Holt (St. Andrew)

HOLT (St. Andrew), a market-town and parish, in the union of Erpingham, hundred of Holt, W. division of Norfolk, 23 miles (N. N. W.) from Norwich, and 123 (N. N. E.) from London; containing 1604 inhabitants. This place, from the quantity of timber which grew upon its site or by which it was surrounded, was by the Saxons called Holt, signifying a wood: in the reign of Edward the Confessor it was held in royal demesne, and after the Conquest the lordship belonged to the family of De Vaux, or De Vallibus. The town is pleasantly situated on rising ground, in the midst of a fertile district remarkable for the purity of its air, and commands a delightful prospect of the adjacent country, which is justly styled "The Garden of Norfolk." The parish comprises 2849a. 2r. 15p., of which 1774a. 2r. 34p. are arable land, 486a. 1r. 12p. pasture, and 552a. 3r. 38p. woodland. Great improvement has been effected since 1708, in which year a very destructive fire consumed a considerable number of houses, the marketstalls, &c. The houses are neatly built of brick and stone, and the streets macadamized, paved, and lighted with gas; the inhabitants are supplied with water from a spring on Spout Common, and from several wells in the neighbourhood. Here are a circulating library and a book club, supported by subscription; and assemblies are occasionally held in the county-hall. In 1810, the commons and heaths that surrounded the town were inclosed for cultivation; and on the east side, towards Cromer, are now handsome and thriving plantations of forest-trees, interspersed with neat dwelling-houses. The market for corn is on Saturday, and is well attended: fairs, chiefly for live stock, are held on April 25th and Nov. 25th, and the following days; and a statute for hiring servants, at Michaelmas. The powers of the county debt-court of Holt, established in 1847, extend over the great part of the registration-district of Erpingham. Petty-sessions are held every alternate Saturday in the county-hall, a commodious building in which all public business is transacted; and constables and other officers are chosen at the court leet of the lord of the manor, on Dec. 21st.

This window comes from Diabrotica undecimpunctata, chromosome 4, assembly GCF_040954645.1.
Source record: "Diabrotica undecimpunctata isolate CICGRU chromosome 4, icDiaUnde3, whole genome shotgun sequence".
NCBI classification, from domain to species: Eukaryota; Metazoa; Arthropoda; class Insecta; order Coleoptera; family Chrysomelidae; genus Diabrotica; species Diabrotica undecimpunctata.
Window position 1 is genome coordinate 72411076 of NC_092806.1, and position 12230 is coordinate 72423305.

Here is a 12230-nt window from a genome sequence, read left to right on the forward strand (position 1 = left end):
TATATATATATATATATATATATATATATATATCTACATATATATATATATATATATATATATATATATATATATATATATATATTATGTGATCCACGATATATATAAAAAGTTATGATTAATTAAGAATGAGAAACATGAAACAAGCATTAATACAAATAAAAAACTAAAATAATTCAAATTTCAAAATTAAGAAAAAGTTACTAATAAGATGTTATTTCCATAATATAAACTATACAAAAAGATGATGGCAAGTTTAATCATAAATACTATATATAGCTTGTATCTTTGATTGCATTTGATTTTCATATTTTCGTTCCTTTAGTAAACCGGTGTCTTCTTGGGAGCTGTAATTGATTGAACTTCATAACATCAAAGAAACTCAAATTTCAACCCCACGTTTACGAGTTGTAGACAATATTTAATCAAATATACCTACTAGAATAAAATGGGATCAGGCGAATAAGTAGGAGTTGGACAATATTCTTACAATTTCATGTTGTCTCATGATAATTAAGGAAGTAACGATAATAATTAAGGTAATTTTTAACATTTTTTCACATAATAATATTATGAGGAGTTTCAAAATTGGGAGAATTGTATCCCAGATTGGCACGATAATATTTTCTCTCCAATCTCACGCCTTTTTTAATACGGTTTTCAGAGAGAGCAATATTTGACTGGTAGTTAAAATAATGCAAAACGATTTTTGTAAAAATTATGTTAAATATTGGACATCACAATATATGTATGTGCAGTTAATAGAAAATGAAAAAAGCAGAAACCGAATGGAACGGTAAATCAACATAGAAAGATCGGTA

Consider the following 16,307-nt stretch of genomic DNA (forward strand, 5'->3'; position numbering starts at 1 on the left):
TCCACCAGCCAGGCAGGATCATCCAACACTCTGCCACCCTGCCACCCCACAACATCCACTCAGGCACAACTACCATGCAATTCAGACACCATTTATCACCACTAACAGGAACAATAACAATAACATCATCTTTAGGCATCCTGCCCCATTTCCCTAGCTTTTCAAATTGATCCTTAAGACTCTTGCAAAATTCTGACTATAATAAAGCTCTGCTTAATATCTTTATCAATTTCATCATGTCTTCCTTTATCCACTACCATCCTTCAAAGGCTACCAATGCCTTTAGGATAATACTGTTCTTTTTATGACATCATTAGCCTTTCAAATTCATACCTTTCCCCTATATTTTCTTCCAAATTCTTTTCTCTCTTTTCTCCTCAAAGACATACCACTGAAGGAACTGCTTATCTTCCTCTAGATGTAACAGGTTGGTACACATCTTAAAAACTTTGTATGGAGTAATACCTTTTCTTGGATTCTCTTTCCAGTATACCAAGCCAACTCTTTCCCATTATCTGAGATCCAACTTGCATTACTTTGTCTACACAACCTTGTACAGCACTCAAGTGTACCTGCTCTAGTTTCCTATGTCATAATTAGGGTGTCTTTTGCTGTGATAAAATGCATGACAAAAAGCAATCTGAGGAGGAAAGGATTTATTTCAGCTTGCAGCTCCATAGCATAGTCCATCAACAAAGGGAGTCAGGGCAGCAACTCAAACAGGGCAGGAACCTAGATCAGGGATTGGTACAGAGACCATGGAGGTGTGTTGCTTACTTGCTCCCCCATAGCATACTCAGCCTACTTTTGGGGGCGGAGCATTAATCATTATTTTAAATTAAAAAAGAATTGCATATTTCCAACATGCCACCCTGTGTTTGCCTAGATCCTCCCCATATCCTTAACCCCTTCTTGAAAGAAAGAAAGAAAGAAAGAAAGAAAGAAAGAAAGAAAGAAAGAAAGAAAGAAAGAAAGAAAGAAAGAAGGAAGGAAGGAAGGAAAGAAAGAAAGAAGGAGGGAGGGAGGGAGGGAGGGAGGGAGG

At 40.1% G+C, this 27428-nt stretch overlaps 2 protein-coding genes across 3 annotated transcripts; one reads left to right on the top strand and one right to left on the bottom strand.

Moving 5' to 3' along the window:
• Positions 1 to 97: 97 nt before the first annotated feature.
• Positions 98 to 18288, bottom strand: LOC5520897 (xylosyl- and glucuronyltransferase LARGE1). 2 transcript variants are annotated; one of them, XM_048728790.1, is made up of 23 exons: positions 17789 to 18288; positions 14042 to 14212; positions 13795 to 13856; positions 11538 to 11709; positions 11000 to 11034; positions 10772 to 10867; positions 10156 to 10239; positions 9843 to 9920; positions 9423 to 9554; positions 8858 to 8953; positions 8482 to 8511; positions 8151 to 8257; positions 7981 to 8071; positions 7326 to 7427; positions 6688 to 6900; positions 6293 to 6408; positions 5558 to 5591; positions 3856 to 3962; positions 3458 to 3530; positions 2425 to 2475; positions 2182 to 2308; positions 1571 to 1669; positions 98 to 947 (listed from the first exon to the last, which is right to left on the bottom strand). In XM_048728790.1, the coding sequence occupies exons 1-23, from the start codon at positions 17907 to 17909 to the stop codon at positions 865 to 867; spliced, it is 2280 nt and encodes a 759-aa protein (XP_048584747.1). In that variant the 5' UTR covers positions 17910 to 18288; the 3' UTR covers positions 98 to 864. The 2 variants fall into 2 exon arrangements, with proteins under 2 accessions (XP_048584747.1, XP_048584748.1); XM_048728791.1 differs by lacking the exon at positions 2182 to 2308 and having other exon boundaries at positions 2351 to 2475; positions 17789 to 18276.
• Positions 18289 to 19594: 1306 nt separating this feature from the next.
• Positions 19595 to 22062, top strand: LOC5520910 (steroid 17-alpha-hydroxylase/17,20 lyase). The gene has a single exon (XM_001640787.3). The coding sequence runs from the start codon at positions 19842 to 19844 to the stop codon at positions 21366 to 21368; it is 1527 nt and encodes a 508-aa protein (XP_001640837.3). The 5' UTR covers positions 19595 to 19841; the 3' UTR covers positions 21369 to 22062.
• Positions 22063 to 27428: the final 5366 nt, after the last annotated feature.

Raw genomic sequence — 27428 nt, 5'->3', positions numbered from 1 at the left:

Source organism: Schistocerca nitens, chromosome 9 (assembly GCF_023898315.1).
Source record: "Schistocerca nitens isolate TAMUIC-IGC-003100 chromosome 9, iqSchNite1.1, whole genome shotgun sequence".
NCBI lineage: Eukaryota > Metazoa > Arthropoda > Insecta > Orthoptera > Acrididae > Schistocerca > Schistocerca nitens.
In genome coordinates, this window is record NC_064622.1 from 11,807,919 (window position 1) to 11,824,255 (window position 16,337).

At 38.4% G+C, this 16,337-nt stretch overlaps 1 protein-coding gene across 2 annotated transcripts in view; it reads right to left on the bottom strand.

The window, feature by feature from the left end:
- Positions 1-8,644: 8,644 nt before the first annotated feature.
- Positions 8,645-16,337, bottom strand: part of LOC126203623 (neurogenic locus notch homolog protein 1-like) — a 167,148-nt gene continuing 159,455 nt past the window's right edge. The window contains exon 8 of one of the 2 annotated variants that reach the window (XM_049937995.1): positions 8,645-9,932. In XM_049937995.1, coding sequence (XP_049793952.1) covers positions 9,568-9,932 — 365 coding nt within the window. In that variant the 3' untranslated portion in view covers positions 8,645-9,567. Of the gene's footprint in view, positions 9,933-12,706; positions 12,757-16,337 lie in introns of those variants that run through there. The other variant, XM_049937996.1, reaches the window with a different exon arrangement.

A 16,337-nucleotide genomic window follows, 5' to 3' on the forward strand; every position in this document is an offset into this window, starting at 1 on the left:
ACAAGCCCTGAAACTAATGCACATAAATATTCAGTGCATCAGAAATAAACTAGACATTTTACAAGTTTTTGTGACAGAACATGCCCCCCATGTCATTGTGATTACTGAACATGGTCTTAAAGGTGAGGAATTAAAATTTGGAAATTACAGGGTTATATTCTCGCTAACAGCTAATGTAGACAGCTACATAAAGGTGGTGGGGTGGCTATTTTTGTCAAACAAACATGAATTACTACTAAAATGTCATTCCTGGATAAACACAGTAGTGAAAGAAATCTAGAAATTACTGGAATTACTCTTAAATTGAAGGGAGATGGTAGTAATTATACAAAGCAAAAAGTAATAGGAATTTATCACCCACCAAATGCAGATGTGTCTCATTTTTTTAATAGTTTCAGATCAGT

The living is a rectory, valued in the king's books at £11. 17. 3½., and in the gift of St. John's College, Cambridge: the tithes have been commuted for £585, including the tithes on the glebe, which contains upwards of 57 acres. About 6 acres of the glebe are let out to the poor, in portions of one rood each, by the incumbent, the Rev. H. Jackson, B. D., who has a handsome parsonage-house, with tastefully laid-out grounds. The church is in the decorated and later English styles, and had formerly upon its tower a lofty spire, which was a useful landmark; the interior contains several monuments, among which is one to the memory of John Holmes, master of the grammar school for more than 30 years, and author of a Greek grammar, &c. There are places of worship for the Society of Friends, Primitive and Wesleyan Methodists, and Baptists. The grammar school was founded in 1554, under letterspatent of Philip and Mary, by Sir John Gresham, Knt., citizen and alderman of London, who endowed it in 1556 with property now producing £428 per annum, and vested the management in the Fishmongers' Company. There is an exhibition of £20 per annum for a scholar to either of the Universities; and Smith's fellowship and scholarship, with an exhibition of £12 per annum, for Sydney-Sussex College, Cambridge, belong to the school. At the inclosure in 1810, 120 acres were allotted for the supply of fuel to those householders whose rent is under £10 per annum. Sir Thomas Gresham, celebrated as a merchant and financier, and who, besides other great and charitable endowments, founded Gresham College and the Royal Exchange, was born here in 1507. Thomas Girdlestone, an eminent physician, and author of several medical works; and William Withers, who wrote several works on the planting and rearing of forest-trees, were also natives. Thomas Cooper, master of the grammar school, was hanged in front of the school-house for his adberence to Charles I.

Transcribed from A Topographical Dictionary of England, by Samuel Lewis, 7th edition, published in 1848.